Ka-boom Goes the Bottom of the US Bond Market

by Wolf Richter

And it’s not just oil & gas!

The toxic pile of distressed corporate debt in the US grew to $285 billion in January, up 22% from a month ago and up 162% from a year ago, according to S&P Capital IQ. The number of distressed issuers ballooned to 324 US corporations, up 20% from a month ago and up 84% from a year ago.

The last time the total amounts of distressed debt and the number of distressed issuers had shot up to these levels was in October 2008, just after Lehman Brothers had filed for bankruptcy.

That’s how bad it is now in the US. It’s the essential consequence of years of artificially easy credit, the Fed-inspired blind confidence of yield-desperate investors, ludicrous corporate risk-taking to take advantage of those blind investors, private-equity asset stripping and buyouts, and among other things, the collapse of commodity prices that resulted from overproduction.

During the Financial Crisis, the total amount of distressed US corporate debt maxed out at $398 billion in December 2008 and then began to drop as the Fed was dousing the land with QE and started manually bailing out corporations and banks with emergency loans. Today, there are no bailouts in sight, and no one is talking about an emergency. So the distressed debt of $285 billion today is just the beginning.

These “distressed” credits are junk-rated bonds whose yields are at least 10 percentage points above US Treasury yields, according to S&P Capital IQ’sDistressed Debt Monitor. And this is what the trend in distressed debt looks like, in terms of dollar amounts (in billions, black line) and the number of distressed issuers (purple columns – purple to give them a lugubrious nuance):


And so Standard & Poor’s US Distress Ratio for bonds soared to 29.6% in January, up from 24.5% in December, and more than double its level a year ago (13.4%).

“The ratio indicates the level of risk the market has priced into the bonds,” explains S&P Capital IQ’s Distressed Debt Monitor. “A rising distress ratio reflects an increased need for capital and is typically a precursor to more defaults when accompanied by a severe and sustained market disruption.”

In September 2008, as the Lehman Moment was evolving, the Distress Ratio was still 28.9%, below today’s level. A month later, in October, it soared to 53.5% on its way to 70%. It took until August 2009, and lots of QE and bailouts, before the Distress Ratio fell below today’s level.

The chart below shows the Phoenix-like rise of the Distress Ratio of junk bonds (blue line) and the S&P/LSTA Leveraged Loan Index distress ratio (brown line), which lags a month, jumping from 7.8% in November to 9.1% in December:


The number of distressed issues jumped 20% from December to 524 in January. Oil & gas accounted for 156 distressed issues, or 30%. With $89.4 billion in distressed debt, it accounted for 31% of the total amount of distressed debt.

It’s convenient to blame oil & gas for the tremors in the junk bond market. But the remaining 70% of the distressed issuers are spread across other sectors – the “spillover effect to the broader speculative-grade spectrum.” It’s no longer just oil & gas!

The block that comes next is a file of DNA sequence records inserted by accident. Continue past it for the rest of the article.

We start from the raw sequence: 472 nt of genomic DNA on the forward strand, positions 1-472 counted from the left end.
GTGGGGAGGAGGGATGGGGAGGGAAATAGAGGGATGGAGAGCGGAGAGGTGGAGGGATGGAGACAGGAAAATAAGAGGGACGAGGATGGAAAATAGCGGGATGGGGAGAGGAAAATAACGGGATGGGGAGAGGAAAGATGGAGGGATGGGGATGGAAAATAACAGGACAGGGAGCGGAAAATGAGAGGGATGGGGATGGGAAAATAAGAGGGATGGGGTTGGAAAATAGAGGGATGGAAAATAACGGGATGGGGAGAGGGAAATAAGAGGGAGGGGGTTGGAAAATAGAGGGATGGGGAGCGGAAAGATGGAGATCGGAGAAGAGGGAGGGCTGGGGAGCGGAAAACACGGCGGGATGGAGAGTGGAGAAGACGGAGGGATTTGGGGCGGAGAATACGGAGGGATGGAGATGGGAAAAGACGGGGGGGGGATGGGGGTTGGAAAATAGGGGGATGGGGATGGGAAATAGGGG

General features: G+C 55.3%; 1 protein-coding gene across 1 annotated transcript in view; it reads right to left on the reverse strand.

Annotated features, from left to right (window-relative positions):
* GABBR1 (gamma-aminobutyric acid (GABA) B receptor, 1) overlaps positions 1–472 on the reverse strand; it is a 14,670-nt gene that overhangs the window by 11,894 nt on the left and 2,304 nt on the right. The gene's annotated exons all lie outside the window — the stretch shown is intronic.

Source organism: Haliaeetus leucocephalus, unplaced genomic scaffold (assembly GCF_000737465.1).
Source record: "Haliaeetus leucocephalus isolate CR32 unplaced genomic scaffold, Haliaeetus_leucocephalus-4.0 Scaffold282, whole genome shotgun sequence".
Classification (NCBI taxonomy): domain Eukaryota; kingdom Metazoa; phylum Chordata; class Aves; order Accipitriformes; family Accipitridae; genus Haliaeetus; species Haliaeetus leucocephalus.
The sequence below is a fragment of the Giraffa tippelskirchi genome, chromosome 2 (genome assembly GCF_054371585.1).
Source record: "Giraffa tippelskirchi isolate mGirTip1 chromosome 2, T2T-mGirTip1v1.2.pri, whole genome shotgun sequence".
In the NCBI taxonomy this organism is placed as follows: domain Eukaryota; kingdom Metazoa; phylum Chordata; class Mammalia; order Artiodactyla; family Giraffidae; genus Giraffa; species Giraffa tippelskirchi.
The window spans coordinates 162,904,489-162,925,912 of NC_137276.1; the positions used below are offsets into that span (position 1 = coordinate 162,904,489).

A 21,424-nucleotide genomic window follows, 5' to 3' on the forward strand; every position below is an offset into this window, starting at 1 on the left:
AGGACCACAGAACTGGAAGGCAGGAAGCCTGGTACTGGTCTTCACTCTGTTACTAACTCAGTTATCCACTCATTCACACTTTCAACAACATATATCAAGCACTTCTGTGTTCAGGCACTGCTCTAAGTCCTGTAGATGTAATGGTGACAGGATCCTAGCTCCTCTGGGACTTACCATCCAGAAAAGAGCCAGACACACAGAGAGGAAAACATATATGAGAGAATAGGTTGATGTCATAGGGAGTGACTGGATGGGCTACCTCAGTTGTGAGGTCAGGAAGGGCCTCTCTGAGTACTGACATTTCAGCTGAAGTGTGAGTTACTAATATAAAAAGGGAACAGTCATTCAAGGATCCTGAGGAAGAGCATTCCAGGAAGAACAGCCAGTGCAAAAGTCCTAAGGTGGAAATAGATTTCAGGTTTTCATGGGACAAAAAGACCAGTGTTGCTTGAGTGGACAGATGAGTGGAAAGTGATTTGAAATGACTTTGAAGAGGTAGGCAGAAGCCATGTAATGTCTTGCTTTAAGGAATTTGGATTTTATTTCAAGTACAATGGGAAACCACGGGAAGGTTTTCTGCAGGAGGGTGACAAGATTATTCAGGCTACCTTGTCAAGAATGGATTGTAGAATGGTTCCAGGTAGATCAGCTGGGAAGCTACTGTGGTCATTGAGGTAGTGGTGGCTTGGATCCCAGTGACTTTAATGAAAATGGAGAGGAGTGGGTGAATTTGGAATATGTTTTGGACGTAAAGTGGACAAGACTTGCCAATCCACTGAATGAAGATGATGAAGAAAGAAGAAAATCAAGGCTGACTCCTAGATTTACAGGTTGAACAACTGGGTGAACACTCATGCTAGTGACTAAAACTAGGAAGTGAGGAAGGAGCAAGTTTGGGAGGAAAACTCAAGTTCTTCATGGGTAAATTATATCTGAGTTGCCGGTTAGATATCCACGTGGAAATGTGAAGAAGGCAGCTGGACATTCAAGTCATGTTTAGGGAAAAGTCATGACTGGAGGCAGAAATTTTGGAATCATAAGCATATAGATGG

In terms of dollars, the sector with the second most distressed debt is Telecommunications with $33.4 billion in distressed debt. Metals, Mining, and Steel is in third place ($28.7 billion), followed by Media and Entertainment ($26.6 billion).

The table shows the biggest debt-sinner sectors, in order of the amount of distressed debt. In parenthesis is the number of distressed issues:


So which are the companies in each sector with the most distressed debt?

Oil & Gas: Linn Energy with $6.9 billion in distressed debt; Chesapeake with $6.4 billion; Transocean with $5.0 billion, and California Resources with $5.0 billion.

Telecommunications: Sprint Corp with $10.5 billion, Sprint communications with $6.1 billion, and Sprint Capital with $4.2 billion for a combined total of a juicy $20.8 billion in distressed debt, worse than the top three energy debt-sinners combined! Then there’s Frontier Communications with $5.6 billion in distressed debt. And Windstream with $3.5 billion.

Metals, Mining, and Steel: Peabody Energy (coal mining) with $4.8 billion in distressed debt, Cliffs Natural Resources (iron ore) with $2.9 billion, and US Steel with $2.6 billion.

Media and Entertainment: iHeart Communications with $8.7 billion in distressed debt, Scientific Games International with $3.0 billion, Clear Channel with $2.2 billion.

So what can bondholders expect? Not much. The report:

About 72% of the distressed issues are either unsecured or subordinated. In a default, these noteholders’ claims to the firm’s assets are secondary to the more senior debtholders’.

Distressed issues are the weakest of the speculative-grade population. Therefore, their recovery prospects are low.

Of the distressed issues with available recovery ratings, 33% sport the lowest S&P recovery rating of “6.” In case of a bankruptcy, the expected recovery of principal and pre-petition interest is 0% to 10%. Another 16% of the distressed issues have a recovery rating of “5” with an expected recovery of 10% to 20%.

What we’re witnessing is not only the end of the credit cycle, but also the festering consequences of a majestic central-bank engineered credit bubble. Cheap and easy money paved the way. For highly-leveraged corporate borrowers, those were the best times ever. Investors were blind to risks. They’d buy anything. And Wall Street knew it. And so risks were no longer priced in. But that has changed. Some risks are starting to be priced in. And creditors are finding out that they’ve been taken to the cleaners.

And how are banks that lent to the oil & gas sector dealing with it? “All of it is in the gutter.” Read… Banks Much Deeper in the Hole on Oil & Gas Collateral than they Pretend


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